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Good grief, this forum is getting tough.

I was criticized for putting hot sauce in my tomato sauce. Something about being un-Italian.

Cannot figure that one out since I did not claim it to be Italian at all, just stated that it is what I add to my sauce. Glad I did not mention some of the other bits I toss in, may have had the sauce police at my door.

Could not live that shame down.

As an ex-chemist and oceanographer, and just sort of a curious person, I can tell you that all the salt we have, and always will have, comes from the ocean. The only difference between the salts is when it was laid down.

If it comes from mines and is crushed it has one form, if someone has taken the time to let the sea dry out to crystals it takes a different form.

And the density is different. And if someone thinks he or she can taste the difference, God bless them. I cannot,but my taste has been altered by inhaling many chemical fumes.

But I doubt anyone could taste the difference if the stuff was dumped into a sauce.

But I am getting off the topic. And that is I like this forum, really do. And the folks who are the denizens.

If Sushi, who I think is great, should post a recipe with bananas, well I hate those things. And would just pass.

Or if someone posts a recipe that I think is a disaster, I just move on. Nothing to be seen here folks.

We are talking about cooking, not politics or religion. Although I can talk to folks about either of those subjects without rancor,

But, again, this is a cooking forum.

And if you have an idea about doing something with a food, other than the darned banana, I will listen to it, repectfully.

And thank you for your idea.

That is all I have to say.
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Old 03-15-2007, 05:44 PM   #35
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Corey123, I am with you. I look forward to making my tomato sauce. Homemade. YES.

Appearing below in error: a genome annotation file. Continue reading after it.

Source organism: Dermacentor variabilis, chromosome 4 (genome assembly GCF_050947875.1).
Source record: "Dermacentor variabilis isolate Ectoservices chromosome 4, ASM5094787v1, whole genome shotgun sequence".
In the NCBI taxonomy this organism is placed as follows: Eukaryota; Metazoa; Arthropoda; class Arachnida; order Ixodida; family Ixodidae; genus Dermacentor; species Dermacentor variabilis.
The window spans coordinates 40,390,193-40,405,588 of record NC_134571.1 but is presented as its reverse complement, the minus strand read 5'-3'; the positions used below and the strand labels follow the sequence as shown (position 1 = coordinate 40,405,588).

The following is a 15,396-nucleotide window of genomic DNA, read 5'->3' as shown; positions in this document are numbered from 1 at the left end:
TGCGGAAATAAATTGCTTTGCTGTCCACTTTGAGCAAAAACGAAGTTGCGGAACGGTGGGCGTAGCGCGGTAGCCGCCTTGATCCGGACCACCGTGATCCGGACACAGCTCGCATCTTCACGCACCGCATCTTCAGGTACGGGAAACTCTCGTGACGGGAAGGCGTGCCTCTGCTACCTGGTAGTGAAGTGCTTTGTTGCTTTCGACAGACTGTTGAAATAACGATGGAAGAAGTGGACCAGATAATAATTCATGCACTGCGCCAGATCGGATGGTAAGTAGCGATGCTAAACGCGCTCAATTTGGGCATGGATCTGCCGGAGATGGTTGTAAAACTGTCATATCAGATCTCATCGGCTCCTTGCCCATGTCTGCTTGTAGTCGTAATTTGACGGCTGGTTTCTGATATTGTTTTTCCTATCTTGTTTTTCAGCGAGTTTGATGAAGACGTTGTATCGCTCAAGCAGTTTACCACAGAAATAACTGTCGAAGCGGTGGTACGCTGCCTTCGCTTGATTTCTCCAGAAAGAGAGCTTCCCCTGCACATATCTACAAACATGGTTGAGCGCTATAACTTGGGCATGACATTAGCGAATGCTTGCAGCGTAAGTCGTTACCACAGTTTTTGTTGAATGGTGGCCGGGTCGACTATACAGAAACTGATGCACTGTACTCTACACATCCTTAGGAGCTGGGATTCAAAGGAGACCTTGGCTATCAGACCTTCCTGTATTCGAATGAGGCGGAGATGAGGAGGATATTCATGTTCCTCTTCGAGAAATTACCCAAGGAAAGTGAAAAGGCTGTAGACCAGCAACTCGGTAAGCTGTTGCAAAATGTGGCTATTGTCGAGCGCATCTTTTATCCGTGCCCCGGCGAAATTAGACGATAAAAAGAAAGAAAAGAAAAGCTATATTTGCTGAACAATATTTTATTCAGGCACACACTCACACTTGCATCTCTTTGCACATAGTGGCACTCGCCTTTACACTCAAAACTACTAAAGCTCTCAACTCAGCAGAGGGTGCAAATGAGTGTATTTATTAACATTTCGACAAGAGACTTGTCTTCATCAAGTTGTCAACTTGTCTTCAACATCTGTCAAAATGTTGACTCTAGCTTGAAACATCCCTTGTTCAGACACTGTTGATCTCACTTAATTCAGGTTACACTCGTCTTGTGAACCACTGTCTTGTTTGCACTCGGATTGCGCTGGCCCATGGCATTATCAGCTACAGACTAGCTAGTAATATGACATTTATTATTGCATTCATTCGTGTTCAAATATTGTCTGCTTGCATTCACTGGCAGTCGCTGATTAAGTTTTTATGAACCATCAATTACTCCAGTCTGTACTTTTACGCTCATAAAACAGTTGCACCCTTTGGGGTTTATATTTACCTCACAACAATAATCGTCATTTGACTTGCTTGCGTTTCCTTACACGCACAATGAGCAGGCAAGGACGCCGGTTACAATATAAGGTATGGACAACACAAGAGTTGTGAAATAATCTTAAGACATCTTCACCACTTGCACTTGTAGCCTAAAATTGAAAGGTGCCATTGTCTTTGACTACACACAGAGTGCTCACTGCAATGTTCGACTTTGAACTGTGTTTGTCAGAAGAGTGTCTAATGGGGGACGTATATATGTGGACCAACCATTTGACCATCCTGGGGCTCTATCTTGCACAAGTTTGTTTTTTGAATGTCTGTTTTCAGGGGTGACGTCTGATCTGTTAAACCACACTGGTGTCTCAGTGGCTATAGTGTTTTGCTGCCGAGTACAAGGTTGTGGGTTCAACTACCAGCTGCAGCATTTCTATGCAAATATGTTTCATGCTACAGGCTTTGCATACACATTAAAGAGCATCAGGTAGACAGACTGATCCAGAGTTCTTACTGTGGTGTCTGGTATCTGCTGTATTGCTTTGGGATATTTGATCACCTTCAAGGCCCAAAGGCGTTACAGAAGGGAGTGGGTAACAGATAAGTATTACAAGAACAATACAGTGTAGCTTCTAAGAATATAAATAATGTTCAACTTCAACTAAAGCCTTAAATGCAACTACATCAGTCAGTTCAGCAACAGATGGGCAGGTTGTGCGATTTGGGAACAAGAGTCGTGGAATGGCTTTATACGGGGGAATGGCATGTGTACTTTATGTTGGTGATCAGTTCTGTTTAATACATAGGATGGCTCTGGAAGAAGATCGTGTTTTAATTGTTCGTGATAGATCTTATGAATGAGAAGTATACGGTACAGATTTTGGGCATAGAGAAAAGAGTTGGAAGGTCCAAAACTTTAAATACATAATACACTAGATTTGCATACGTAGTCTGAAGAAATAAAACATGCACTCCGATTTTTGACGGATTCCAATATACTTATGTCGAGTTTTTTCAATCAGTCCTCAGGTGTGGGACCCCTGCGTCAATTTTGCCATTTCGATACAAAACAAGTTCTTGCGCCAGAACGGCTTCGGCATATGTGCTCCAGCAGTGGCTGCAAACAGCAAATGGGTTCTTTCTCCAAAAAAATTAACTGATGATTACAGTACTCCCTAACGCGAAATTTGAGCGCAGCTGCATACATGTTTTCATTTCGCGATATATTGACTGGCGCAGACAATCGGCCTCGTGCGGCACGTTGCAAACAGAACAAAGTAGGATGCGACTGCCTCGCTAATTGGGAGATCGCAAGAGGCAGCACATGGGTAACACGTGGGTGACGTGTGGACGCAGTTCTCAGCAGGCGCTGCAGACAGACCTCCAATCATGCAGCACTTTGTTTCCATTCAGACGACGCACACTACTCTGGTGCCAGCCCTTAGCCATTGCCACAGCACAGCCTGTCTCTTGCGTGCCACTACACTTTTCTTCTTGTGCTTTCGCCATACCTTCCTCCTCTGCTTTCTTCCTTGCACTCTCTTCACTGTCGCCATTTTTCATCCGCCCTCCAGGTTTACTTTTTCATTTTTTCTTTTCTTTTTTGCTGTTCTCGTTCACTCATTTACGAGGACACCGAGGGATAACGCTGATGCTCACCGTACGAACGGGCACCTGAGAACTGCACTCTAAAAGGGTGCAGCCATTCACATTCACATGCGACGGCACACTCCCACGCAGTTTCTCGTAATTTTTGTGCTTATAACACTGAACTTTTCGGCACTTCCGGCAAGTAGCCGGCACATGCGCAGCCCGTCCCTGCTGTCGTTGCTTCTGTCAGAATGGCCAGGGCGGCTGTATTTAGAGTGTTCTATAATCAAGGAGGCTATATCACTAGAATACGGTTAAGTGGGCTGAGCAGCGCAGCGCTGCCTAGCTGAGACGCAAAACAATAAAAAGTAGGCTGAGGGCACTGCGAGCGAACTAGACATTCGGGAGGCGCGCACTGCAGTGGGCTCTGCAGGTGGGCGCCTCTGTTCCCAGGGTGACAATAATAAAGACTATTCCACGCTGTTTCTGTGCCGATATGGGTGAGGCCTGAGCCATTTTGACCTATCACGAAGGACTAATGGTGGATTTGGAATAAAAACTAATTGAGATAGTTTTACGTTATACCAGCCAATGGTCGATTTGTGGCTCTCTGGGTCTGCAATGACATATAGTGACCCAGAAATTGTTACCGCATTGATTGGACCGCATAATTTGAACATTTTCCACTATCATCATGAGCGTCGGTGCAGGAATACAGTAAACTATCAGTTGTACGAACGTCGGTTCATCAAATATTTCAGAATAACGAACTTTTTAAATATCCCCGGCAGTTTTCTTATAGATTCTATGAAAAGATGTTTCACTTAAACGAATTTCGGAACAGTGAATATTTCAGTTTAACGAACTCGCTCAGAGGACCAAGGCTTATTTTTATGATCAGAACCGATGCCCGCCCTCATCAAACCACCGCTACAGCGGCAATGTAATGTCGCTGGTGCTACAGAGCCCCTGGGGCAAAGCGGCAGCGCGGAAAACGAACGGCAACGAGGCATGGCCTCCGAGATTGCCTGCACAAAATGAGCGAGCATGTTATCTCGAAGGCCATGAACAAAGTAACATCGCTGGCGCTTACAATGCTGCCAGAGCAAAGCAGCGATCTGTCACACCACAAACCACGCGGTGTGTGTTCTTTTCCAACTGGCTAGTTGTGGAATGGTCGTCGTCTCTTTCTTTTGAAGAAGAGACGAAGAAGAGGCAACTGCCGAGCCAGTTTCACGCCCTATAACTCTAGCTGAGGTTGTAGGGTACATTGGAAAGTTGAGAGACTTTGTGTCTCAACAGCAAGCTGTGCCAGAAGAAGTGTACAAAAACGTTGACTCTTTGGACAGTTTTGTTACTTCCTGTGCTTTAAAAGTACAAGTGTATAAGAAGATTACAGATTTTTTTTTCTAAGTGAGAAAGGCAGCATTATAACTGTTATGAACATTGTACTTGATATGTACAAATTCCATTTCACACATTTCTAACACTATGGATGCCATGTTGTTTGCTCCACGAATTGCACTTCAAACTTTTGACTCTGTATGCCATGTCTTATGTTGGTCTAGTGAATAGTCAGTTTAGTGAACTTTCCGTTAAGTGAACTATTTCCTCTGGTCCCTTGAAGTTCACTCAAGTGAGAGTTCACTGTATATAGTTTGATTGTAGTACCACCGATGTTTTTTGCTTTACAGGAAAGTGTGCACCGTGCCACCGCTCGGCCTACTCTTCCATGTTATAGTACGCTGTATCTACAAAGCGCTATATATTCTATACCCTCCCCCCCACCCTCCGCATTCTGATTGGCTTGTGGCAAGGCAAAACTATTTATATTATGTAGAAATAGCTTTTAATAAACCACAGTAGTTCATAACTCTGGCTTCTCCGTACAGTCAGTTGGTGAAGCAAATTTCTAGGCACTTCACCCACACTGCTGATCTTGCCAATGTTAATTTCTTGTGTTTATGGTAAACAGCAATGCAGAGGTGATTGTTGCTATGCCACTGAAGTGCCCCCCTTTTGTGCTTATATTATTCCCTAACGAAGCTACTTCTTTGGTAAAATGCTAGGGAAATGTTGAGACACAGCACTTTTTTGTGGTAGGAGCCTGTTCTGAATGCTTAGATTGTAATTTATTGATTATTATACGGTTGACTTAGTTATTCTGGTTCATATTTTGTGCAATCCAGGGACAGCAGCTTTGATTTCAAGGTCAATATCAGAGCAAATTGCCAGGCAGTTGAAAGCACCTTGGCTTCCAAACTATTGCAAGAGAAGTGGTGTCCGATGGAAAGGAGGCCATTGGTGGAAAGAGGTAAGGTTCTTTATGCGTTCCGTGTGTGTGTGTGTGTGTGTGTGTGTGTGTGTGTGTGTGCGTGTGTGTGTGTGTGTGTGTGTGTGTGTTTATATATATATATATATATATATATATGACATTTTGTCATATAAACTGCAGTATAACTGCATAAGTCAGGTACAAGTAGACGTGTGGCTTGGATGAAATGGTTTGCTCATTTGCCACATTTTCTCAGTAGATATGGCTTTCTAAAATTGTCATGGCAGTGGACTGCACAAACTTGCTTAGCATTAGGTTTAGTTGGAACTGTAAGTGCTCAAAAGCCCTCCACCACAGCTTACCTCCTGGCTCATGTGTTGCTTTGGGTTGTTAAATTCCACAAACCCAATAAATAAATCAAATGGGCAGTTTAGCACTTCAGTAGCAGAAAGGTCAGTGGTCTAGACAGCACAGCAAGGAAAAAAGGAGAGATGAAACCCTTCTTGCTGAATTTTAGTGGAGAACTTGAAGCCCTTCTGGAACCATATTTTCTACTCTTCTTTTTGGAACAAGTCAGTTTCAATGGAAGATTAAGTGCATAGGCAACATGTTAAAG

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Old 03-15-2007, 05:49 PM   #36
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Thanks. Nothing like it!
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Old 03-15-2007, 09:43 PM   #37
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Corey123, YES and it's easy and worth the time. I usually make a large batch use some and freeze some.
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Old 03-16-2007, 09:01 AM   #38
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Yes, you've read my mind, because I do the same thing!
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Old 03-17-2007, 07:13 AM   #39
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First, yes I also make my own lasagna/spagetti sauce.
I use kosher salt because I like to.

Aunt Dot said, among other thingsabout where salt comes from But I doubt anyone could taste the difference if the stuff was dumped into a sauce.

This is the crux of the saltiness "problem". The various salts--even the very expensive fleur de sel--taste like "salt" when in the sauce. BUT they are measured differently because of their structure so you'd better know how much kosher salt to add instead of MOrton's. And even "Morton's" can be used to make a salt crust for fish--or as we did for a camping meal, a roast beef encrusted in a mustard/salt crust.
And no one is yelling.
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Old 03-17-2007, 12:17 PM   #40
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Thank you!